With customary modesty, the one person that the chair, Senator Wortley, did not thank, which I am now very pleased to stand up and do, is herself for the enormous amount of work that she put into this report. It is quite a fitting tribute. I did not get the opportunity the other night during valedictories to speak about Senator Wortley, but I think this is a really remarkable piece of work and it is a great contribution to a very important debate. I would also like to join with the remarks of the Australian Greens in thanking in particular the young people who made this report what it is. The committee, faced with the enormous range of threats and potential threats in the online environment, chose to confine itself in this report largely to challenges facing young people. We learnt many surprising things, particularly from young people and their advocates in all sectors of society, from parent groups, school groups and so on. I think this report really does reflect the huge amount of work that was put into it and the evidence that we took. I hope it reflects the kinds of views that people wanted to give to us. You will notice the large number of recommendations that reference the issue of education. I think if there was one single thing that the committee found and one simple message, really, that springs from this report it is the importance of education for young people and also, perhaps a little bit surprisingly, for others. In the context of Senator Wortley's comments on digital natives and digital immigrants, we did discover that many young people make no distinction at all between the online world and the offline. Those worlds are fused and it is really only people like us who talk about concepts like cyberbullying because, in fact, the medium itself has become so seamless with people's lived experiences that there is really no formal distinction made by kids in school or young people right up through university about threats in the online and offline worlds.

That was reflected in the sense that people from disadvantaged backgrounds and people who, at the moment, might fall on the wrong side of the digital divide—anybody from homeless people and Aboriginal people in disadvantaged communities to people from non-English-speaking backgrounds—who get online will tend to find that the disadvantage follows them there. Kids are more likely to be cyberbullied if they are already being bullied in the playground. The distinction really only exists in the minds of the MPs who set out to find what this threat of cyberbullying is really all about.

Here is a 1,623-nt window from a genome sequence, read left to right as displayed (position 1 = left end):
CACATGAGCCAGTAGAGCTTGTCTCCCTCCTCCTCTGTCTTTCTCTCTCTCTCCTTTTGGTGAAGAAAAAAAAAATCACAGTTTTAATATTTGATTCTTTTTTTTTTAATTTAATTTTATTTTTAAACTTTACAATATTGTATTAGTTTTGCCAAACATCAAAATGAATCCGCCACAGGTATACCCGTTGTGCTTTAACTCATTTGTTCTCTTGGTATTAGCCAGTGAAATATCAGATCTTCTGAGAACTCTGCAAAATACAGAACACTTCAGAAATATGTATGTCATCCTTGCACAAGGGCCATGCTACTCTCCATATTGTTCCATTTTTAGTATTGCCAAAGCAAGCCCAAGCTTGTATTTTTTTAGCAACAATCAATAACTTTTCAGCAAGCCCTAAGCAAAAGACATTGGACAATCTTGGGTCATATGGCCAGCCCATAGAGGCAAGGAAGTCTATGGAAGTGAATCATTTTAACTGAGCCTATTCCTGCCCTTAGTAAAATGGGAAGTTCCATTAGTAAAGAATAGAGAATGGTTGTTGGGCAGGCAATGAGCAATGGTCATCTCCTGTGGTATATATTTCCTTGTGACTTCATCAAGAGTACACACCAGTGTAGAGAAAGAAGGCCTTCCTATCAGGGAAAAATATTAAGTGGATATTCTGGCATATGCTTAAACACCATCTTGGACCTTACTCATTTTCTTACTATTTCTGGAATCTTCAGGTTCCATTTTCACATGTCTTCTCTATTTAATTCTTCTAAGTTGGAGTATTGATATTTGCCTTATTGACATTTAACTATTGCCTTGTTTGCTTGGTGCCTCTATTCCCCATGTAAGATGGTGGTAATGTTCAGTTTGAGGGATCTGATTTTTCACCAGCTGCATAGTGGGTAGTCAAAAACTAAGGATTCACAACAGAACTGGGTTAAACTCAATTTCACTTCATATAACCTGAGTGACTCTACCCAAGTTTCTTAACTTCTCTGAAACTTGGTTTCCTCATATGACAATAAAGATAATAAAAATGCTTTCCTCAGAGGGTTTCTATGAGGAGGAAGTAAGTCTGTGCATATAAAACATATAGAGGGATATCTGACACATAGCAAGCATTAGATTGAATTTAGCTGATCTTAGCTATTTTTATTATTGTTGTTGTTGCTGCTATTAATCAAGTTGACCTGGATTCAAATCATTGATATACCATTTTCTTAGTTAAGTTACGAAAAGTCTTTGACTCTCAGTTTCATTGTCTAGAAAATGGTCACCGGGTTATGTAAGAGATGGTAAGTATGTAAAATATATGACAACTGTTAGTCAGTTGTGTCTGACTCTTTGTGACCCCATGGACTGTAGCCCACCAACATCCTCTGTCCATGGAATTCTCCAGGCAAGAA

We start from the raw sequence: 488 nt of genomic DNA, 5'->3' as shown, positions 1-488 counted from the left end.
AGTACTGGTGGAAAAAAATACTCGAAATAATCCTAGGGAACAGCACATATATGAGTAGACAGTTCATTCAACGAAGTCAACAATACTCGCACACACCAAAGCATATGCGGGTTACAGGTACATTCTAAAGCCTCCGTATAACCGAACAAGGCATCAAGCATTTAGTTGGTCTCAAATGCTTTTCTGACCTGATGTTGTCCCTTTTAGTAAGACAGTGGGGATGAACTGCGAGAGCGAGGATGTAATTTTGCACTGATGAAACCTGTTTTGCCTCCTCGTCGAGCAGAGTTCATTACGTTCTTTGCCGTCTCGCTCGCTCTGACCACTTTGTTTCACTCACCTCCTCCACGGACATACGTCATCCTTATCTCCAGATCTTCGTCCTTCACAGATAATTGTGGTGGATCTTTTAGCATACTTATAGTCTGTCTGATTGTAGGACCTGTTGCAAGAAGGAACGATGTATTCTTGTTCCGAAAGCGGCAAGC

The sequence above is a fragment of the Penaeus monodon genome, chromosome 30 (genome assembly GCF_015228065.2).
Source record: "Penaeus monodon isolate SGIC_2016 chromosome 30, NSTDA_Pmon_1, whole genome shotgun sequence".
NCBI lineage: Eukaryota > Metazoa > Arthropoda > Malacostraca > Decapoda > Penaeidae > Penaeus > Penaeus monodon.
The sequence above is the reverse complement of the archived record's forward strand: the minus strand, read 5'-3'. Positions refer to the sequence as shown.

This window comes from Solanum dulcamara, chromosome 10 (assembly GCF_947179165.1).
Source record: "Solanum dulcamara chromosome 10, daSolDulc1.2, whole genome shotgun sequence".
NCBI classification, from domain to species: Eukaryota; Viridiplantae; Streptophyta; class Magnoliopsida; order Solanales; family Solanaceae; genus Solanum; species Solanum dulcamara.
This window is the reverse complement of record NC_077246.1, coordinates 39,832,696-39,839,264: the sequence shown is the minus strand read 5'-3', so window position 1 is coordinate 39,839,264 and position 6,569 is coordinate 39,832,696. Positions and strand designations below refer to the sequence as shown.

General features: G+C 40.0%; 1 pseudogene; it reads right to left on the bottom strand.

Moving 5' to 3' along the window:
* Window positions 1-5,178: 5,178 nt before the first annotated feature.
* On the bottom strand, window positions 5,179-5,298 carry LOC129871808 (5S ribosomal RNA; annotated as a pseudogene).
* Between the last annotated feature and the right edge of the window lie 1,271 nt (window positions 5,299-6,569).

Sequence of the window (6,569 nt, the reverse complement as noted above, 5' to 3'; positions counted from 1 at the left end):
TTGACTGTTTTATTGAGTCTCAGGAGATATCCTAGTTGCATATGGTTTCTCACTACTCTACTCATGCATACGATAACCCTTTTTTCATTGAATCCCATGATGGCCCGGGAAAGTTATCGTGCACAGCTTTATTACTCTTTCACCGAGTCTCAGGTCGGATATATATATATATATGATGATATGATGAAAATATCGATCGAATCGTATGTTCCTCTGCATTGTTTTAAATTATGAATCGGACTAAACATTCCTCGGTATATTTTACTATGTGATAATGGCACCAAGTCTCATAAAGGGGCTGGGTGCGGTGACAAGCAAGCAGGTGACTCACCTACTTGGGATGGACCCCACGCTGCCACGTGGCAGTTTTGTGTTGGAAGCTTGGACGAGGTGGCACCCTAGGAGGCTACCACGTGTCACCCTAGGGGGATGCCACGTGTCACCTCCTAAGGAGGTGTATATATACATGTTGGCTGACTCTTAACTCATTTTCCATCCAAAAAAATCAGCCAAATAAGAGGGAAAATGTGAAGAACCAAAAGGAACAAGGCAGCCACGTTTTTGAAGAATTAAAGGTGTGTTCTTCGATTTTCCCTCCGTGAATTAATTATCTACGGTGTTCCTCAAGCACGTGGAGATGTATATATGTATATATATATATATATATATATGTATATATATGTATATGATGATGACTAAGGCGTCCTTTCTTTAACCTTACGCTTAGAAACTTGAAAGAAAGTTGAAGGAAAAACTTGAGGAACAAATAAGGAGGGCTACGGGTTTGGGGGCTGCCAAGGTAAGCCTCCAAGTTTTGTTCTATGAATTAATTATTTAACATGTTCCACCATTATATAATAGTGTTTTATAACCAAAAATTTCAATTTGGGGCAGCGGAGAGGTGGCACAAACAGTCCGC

I am profoundly grateful to the people who spelt out in great detail to the digital immigrants who conducted the inquiry how life appears to people who—many of them—have no memory of before the internet became ubiquitous. In a way, the report educated politicians as to the true nature of the things that people grapple with online; people who have been there for their entire lives.

I do not want to overshadow the extra­ordinary opportunities there. This report did focus on the darker side of the internet; as human society has its dark side that is, of course, reflected in the online environment. That was where we went and that was what we sought out. But, obviously, we did not seek to undermine the amazing opportunities for connection and for social bonds that are post geographical, and which transcend the neighbourhoods that we grew up in in many ways. There are huge opportunities for education and cross-cultural contact which are probably new in history, really, given that we are not just communicating with other Australians but with connected communities right around the world.

One of the things that I expected this report to be about was the filter, because we got this inquiry up in the tail end, I suppose, of the debate on the government's proposal for mandatory filtering of the internet. It took two or three hearings before the subject was even raised. I found that really interesting—that for people in the child protection community, people involved and deeply connected with issues of cybersafety, it just was not relevant. It just did not come up in the top 10 set of issues that people were concerned about. So there is very little of it in the report; there is no recommendation. There is a bit of evidence from both sides of the debate that I think probably helped to further the issue a little bit, but basically it has been relegated to the position of irrelevance that it deserves in this report, as it has in the broader debate. I think this is helpful.

It does remind us that when we talk about threats to people online we just tend to think of people trying to steal our identities, credit card fraud and the various other kinds of criminal activity that are conducted. That is a reminder to us that some of the threats to people online come from our own govern­ment, and that we need to be watchful right across the spectrum.

I would also like to add my comments to those of Senator Wortley in thanking the staff, who did an enormous amount of work putting this together. Again, I think it is a real credit to the chair; it is a fitting legacy to leave, and I hope that we can build on the work that has been done.

Question agreed to.